Hollywood star Mark Wahlberg took center stage in Nevada's legislative arena on Wednesday as he passionately lobbied state lawmakers to pass a bill aimed at propping up the film industry in Las Vegas.
Speaking to CNBC outside the Nevada Legislature, Wahlberg articulated his vision of creating a thriving film hub in Las Vegas.
"I would love," Wahlberg began, "to see us building studios, creating jobs, and just diversifying the economy. I've moved my last film here. I'm shooting another film here coming up in the summertime."
Wahlberg told Fox Business in March he wants "to create a lot of jobs and a lot of excitement. Hollywood 2.0."
The proposed legislation, if approved, would significantly increase tax credits for film production from $10 million to an impressive $190 million annually over the span of 20 years.
"I think there's so much more opportunity to be created here. There's so much growth and so much potential; it's a wonderful opportunity for everybody to prosper," Wahlberg added.
Advocates of the bill point to the undeniable success story of Georgia, where generous tax incentives have effectively doubled the number of jobs in the state's film industry since 2011.
"[The bill is] something that's sustainable, and it goes long term into the future. It provides sustainability for jobs," said state Sen. Roberta Lange, D-Las Vegas, who is sponsoring the bill. Primary stakeholders include Birtcher Development, Sony Pictures Entertainment, and Howard Hughes Corp.
Already, leading corporations are throwing their weight behind the legislation. Sony Pictures Entertainment has pledged a $1 billion investment for film production in the "Silver State" over the next decade, but only on the condition that the tax bill known as the Nevada Film Studio Infrastructure Act passes.
Howard Hughes Corp, a major real estate development company, also voiced its support. CEO David O'Reilly appeared in person to address state legislators, promising a $700 million investment to construct a state-of-the-art movie studio campus in Summerlin, Nevada.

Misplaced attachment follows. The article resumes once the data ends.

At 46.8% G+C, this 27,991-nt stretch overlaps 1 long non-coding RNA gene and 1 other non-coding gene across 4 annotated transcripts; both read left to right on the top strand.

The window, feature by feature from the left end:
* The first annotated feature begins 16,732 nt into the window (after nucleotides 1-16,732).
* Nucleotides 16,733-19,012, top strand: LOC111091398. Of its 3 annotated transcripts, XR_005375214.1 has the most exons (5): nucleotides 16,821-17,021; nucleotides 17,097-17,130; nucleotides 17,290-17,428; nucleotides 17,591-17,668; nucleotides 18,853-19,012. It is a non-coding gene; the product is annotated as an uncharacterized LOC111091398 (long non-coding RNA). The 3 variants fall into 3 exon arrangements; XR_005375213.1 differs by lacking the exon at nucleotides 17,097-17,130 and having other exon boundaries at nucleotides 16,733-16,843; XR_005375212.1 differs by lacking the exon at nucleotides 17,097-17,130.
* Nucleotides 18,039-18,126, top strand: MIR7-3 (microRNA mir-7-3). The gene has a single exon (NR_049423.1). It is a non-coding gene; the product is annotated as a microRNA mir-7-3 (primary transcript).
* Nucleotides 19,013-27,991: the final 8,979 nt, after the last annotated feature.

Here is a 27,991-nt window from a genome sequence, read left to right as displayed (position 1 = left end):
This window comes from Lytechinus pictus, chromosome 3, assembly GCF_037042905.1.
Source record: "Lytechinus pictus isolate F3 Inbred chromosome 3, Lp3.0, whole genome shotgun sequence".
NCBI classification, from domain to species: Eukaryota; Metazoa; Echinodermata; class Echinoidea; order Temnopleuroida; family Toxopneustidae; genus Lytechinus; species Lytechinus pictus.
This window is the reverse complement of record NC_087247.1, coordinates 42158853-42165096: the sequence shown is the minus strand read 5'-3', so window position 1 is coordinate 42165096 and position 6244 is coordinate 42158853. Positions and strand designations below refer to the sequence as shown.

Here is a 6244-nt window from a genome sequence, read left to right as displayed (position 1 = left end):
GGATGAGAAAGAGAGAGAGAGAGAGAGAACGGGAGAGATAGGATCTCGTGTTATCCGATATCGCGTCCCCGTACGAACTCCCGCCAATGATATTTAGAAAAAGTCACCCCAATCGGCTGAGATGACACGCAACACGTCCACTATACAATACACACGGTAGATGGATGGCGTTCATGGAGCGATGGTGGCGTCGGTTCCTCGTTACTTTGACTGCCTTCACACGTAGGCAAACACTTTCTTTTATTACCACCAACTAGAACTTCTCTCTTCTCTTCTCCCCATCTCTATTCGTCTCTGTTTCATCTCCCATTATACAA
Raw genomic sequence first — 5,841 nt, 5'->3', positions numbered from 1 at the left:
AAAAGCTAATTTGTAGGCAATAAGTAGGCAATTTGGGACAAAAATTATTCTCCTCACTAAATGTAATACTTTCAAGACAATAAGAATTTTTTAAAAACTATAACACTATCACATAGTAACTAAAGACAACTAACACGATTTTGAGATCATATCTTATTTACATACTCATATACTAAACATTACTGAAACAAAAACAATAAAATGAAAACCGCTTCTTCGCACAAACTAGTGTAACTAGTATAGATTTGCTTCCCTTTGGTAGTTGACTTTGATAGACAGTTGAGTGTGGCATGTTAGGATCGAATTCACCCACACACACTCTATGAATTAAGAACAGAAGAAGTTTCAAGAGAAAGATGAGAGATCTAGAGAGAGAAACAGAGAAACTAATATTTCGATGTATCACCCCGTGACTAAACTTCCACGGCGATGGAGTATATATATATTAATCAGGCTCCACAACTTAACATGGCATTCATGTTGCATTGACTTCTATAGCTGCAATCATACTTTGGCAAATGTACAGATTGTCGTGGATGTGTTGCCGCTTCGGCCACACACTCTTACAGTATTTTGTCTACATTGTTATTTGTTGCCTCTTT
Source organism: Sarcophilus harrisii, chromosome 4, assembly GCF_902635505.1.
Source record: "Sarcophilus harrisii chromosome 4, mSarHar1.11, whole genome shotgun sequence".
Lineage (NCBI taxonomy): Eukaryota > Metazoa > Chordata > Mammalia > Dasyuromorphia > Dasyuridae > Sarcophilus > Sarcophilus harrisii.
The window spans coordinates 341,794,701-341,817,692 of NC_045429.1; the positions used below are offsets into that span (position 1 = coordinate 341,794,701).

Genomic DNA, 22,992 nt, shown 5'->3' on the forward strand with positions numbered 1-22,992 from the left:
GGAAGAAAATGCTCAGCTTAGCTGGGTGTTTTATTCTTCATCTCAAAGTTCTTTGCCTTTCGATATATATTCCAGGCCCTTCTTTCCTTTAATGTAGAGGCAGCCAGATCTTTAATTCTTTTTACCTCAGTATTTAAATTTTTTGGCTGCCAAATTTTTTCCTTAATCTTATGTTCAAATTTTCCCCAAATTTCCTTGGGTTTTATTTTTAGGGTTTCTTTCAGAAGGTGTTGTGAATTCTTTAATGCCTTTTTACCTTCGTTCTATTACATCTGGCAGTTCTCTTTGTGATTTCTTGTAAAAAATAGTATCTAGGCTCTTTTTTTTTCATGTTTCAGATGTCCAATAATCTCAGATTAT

"Our employees and the future of Summerlin are inextricably linked with the Nevada economy," O'Reilly stated. "If we can strengthen, diversify, and grow by bringing the film industry here, that will benefit all of us."
The bill's passage would pave the way for the establishment of two movie studio sites. One would be developed by Howard Hughes in Summerlin, while the other, called the Las Vegas Media Campus, would be situated in the University of Nevada Las Vegas technology park. The latter location would also house educational facilities dedicated to training individuals for careers in the film industry.
Under the proposed legislation, production companies would be eligible to apply for tax credits covering 30% of their production and construction costs, a substantial increase from the current 15% level. Notably, these tax credits would be transferable, allowing companies to sell them to other entities.
Critics argue that the state's financial resources could be better spent on other priorities. Citing research conducted by the Nevada Policy Research Institute, they caution that film production tax credits have often been an economic burden in other states. However, supporters of the bill say the potential for job creation and economic benefits outweigh such concerns.
The bill's fate now lies in the hands of Nevada lawmakers.
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